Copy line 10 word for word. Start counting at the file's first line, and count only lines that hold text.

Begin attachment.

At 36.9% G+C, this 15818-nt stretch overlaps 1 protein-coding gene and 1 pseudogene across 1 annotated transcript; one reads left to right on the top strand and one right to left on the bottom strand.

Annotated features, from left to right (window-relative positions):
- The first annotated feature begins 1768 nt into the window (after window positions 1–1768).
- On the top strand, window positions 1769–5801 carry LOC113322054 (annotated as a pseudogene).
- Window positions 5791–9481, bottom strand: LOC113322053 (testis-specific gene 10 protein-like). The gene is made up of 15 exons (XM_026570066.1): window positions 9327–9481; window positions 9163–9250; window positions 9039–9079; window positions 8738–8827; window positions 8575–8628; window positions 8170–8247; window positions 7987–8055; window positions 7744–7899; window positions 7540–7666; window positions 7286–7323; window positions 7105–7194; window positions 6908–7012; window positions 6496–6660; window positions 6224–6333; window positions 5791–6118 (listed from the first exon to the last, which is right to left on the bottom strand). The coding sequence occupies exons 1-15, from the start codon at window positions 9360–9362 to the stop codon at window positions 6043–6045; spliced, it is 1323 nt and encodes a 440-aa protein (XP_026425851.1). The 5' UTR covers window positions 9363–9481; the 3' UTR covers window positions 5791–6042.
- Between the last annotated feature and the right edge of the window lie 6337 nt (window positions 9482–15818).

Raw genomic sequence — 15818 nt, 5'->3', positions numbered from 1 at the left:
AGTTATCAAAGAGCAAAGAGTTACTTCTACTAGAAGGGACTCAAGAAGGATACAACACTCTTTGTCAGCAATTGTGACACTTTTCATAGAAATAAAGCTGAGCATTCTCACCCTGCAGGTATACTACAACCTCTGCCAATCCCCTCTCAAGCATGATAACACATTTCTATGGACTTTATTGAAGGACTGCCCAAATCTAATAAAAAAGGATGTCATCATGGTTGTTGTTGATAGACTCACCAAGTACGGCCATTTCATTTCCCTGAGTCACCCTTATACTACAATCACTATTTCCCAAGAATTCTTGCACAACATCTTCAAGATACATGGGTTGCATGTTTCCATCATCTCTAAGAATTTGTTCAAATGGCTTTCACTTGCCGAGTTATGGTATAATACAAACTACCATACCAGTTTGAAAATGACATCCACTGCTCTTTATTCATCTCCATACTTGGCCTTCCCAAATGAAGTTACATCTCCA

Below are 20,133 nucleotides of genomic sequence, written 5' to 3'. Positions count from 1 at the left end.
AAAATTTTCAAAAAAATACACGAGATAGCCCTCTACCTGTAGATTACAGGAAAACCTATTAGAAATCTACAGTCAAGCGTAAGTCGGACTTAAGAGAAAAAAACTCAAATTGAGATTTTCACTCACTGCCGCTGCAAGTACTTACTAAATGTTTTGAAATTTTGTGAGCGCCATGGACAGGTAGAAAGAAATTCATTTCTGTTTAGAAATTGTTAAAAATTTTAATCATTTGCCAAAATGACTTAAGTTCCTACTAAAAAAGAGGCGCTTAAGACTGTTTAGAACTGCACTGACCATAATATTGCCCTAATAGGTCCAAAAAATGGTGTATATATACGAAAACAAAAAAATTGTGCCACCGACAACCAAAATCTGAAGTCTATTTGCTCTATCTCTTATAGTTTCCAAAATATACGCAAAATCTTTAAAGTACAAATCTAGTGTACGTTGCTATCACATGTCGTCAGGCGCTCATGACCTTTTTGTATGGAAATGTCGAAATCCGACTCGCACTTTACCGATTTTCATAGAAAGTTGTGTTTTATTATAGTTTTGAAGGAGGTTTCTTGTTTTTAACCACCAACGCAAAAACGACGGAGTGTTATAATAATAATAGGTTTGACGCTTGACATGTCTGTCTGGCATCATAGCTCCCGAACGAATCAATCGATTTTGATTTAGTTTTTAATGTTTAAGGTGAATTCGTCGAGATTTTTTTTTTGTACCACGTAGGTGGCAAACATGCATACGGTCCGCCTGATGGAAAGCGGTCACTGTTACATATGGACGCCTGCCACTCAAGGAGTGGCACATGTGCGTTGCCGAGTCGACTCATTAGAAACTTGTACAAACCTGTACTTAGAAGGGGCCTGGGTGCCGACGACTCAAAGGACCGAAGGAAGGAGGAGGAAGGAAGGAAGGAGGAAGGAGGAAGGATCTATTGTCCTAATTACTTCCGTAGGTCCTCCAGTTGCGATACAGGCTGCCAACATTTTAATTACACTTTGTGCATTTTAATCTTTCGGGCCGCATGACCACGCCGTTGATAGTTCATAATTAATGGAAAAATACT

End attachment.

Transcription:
AAAATTTTCAAAAAAATACACGAGATAGCCCTCTACCTGTAGATTACAGGAAAACCTATTAGAAATCTACAGTCAAGCGTAAGTCGGACTTAAGAGAAAAAAACTCAAATTGAGATTTTCACTCACTGCCGCTGCAAGTACTTACTAAATGTTTTGAAATTTTGTGAGCGCCATGGACAGGTAGAAAGAAATTCATTTCTGTTTAGAAATTGTTAAAAATTTTAATCATTTGCCAAAATGACTTAAGTTCCTACTAAAAAAGAGGCGCTTAAGACTGTTTAGAACTGCACTGACCATAATATTGCCCTAATAGGTCCAAAAAATGGTGTATATATACGAAAACAAAAAAATTGTGCCACCGACAACCAAAATCTGAAGTCTATTTGCTCTATCTCTTATAGTTTCCAAAATATACGCAAAATCTTTAAAGTACAAATCTAGTGTACGTTGCTATCACATGTCGTCAGGCGCTCATGACCTTTTTGTATGGAAATGTCGAAATCCGACTCGCACTTTACCGATTTTCATAGAAAGTTGTGTTTTATTATAGTTTTGAAGGAGGTTTCTTGTTTTTAACCACCAACGCAAAAACGACGGAGTGTTATAATAATAATAGGTTTGACGCTTGACATGTCTGTCTGGCATCATAGCTCCCGAACGAATCAATCGATTTTGATTTAGTTTTTAATGTTTAAGGTGAATTCGTCGAGATTTTTTTTTTGTACCACGTAGGTGGCAAACATGCATACGGTCCGCCTGATGGAAAGCGGTCACTGTTACATATGGACGCCTGCCACTCAAGGAGTGGCACATGTGCGTTGCCGAGTCGACTCATTAGAAACTTGTACAAACCTGTACTTAGAAGGGGCCTGGGTGCCGACGACTCAAAGGACCGAAGGAAGGAGGAGGAAGGAAGGAAGGAGGAAGGAGGAAGGATCTATTGTCCTAATTACTTCCGTAGGTCCTCCAGTTGCGATACAGGCTGCCAACATTTTAATTACACTTTGTGCATTTTAATCTTTCGGGCCGCATGACCACGCCGTTGATAGTTCATAATTAATGGAAAAATACT